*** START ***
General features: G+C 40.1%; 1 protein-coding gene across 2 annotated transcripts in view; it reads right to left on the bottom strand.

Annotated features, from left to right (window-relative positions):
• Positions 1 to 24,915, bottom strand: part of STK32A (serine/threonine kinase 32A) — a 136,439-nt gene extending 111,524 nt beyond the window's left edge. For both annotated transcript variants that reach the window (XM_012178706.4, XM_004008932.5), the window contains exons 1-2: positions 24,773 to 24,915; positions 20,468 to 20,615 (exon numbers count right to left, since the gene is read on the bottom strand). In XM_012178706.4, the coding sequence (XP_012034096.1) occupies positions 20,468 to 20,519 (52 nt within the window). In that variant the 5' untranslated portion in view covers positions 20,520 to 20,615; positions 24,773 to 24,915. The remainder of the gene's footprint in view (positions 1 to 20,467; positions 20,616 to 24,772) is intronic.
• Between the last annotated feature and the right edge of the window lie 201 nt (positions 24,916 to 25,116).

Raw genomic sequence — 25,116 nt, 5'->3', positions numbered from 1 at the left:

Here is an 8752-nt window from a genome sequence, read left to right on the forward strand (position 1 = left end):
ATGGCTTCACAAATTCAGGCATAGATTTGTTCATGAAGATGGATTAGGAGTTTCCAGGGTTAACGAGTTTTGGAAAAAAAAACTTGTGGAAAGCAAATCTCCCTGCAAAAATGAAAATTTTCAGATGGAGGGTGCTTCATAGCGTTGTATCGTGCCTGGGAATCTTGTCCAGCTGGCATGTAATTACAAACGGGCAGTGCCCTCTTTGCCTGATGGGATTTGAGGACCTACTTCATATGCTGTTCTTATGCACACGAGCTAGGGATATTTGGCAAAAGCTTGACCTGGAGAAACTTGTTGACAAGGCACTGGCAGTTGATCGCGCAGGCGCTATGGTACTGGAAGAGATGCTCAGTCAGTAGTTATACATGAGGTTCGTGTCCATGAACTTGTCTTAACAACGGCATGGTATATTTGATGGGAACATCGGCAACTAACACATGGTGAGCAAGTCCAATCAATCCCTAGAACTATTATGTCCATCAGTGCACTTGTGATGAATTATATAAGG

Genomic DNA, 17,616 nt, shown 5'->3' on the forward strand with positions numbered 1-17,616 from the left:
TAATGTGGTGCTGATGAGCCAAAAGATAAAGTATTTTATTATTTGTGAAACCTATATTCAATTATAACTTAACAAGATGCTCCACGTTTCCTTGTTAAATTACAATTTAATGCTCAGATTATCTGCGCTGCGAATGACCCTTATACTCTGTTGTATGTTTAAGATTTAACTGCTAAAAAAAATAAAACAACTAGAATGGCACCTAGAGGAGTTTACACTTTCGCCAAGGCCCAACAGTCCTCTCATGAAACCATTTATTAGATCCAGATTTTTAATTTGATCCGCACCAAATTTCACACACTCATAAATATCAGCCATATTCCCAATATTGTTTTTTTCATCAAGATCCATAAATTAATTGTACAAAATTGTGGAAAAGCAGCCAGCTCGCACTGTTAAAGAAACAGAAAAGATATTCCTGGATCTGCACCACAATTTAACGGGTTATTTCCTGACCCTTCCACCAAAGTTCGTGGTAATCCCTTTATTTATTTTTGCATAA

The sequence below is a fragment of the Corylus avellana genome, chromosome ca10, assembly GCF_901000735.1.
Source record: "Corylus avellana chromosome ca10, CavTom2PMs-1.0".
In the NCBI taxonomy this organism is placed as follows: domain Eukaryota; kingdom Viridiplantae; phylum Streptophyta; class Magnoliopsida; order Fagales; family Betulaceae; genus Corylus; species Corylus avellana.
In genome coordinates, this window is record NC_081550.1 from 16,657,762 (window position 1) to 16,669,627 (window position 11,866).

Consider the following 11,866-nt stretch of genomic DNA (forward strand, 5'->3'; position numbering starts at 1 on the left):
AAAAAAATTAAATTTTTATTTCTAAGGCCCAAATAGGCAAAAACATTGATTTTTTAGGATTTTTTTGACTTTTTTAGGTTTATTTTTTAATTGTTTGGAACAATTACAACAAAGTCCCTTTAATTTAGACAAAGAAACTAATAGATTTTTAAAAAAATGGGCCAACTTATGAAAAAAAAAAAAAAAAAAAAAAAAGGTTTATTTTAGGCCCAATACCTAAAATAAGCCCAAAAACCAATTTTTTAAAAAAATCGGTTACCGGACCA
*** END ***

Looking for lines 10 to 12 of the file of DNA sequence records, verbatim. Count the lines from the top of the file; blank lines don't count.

The sequence below is a fragment of the Corylus avellana genome, chromosome ca10, assembly GCF_901000735.1.
Source record: "Corylus avellana chromosome ca10, CavTom2PMs-1.0".
In the NCBI taxonomy this organism is placed as follows: domain Eukaryota; kingdom Viridiplantae; phylum Streptophyta; class Magnoliopsida; order Fagales; family Betulaceae; genus Corylus; species Corylus avellana.